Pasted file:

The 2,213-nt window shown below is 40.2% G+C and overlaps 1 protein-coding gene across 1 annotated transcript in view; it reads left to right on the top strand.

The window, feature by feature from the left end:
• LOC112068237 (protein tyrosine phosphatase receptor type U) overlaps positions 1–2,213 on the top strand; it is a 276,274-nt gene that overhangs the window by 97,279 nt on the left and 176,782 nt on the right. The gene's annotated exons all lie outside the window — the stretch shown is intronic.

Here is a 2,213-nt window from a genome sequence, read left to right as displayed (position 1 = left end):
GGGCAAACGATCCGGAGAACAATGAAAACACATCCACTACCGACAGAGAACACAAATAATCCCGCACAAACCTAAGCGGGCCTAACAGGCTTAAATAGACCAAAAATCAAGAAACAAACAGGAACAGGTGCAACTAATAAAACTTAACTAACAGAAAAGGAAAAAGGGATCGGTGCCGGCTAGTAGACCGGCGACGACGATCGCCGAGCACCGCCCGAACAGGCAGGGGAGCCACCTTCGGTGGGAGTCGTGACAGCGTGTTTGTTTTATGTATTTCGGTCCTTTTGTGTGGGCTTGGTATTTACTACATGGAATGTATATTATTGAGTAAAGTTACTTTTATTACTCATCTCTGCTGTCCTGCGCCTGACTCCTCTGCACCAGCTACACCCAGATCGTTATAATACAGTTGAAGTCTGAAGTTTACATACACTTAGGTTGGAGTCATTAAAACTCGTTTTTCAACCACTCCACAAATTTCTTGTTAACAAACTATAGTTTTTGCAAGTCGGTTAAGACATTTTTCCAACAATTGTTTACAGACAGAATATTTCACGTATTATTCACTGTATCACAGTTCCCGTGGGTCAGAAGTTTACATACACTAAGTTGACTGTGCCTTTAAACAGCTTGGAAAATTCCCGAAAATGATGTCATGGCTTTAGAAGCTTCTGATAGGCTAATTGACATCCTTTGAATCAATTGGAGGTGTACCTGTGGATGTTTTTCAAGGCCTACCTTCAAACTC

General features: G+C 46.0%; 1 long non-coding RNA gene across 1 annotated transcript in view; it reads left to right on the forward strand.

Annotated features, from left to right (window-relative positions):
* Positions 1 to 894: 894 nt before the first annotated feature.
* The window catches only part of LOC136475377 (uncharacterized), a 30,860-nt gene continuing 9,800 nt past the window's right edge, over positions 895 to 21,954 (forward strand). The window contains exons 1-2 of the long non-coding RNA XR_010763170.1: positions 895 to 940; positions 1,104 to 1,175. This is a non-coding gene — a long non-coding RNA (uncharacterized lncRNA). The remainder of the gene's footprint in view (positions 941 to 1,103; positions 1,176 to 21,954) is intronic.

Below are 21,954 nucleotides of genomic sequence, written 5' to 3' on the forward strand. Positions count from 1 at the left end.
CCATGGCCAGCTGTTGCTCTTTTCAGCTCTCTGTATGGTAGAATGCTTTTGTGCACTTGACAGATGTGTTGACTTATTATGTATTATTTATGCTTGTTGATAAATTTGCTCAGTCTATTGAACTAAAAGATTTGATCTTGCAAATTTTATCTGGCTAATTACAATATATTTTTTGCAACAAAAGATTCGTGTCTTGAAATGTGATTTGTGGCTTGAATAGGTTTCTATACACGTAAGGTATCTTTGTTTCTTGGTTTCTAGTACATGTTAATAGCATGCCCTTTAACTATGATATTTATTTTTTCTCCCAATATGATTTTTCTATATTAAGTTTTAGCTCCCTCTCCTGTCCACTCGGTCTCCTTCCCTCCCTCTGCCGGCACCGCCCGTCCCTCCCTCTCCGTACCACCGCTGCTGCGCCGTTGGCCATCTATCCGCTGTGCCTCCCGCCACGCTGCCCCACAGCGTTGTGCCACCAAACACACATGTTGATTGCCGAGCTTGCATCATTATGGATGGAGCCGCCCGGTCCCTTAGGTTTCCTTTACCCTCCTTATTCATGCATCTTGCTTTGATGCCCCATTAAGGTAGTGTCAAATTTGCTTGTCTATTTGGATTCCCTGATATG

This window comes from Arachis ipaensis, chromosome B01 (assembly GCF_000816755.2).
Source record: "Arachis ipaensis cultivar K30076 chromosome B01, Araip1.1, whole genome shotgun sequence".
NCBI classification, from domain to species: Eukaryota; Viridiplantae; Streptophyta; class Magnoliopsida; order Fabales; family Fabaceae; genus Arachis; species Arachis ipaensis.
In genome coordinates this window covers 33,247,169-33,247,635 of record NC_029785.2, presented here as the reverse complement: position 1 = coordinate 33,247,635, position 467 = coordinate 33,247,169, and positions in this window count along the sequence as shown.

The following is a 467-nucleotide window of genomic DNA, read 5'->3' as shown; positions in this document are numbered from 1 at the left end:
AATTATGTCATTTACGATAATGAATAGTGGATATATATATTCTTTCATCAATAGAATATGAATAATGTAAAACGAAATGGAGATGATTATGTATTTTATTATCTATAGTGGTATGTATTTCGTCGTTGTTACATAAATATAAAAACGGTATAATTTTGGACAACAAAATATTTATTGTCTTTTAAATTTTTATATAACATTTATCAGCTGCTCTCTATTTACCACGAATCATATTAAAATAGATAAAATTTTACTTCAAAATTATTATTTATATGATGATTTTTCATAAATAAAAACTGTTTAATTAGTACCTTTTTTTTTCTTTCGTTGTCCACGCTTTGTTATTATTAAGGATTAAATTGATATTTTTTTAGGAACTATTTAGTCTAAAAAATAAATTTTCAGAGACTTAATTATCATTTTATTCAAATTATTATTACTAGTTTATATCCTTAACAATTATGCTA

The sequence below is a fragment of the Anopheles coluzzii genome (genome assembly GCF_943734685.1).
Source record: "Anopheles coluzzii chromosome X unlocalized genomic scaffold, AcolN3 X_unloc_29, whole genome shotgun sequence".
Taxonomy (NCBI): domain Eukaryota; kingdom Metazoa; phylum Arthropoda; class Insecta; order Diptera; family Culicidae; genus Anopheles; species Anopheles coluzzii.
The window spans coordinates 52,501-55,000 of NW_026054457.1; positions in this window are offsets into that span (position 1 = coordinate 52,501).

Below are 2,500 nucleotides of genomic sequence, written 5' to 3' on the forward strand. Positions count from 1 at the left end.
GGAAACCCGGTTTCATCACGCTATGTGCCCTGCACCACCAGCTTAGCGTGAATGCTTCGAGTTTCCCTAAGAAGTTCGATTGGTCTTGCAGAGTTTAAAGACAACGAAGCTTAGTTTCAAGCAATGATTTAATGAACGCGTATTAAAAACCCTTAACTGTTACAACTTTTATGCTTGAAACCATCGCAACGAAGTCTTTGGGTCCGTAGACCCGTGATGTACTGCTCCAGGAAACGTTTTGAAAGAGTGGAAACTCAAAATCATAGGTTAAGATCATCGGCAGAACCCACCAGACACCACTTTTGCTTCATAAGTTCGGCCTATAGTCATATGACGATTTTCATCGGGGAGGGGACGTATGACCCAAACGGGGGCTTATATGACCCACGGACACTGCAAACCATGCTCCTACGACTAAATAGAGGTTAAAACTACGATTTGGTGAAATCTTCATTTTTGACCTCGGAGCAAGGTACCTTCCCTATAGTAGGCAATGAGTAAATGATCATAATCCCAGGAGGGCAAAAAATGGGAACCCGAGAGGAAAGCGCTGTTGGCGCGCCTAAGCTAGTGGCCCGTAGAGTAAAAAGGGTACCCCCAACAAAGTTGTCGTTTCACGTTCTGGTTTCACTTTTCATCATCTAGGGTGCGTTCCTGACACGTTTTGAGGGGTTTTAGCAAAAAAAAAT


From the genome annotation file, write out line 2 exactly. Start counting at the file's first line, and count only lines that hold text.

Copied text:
The window, feature by feature from the left end: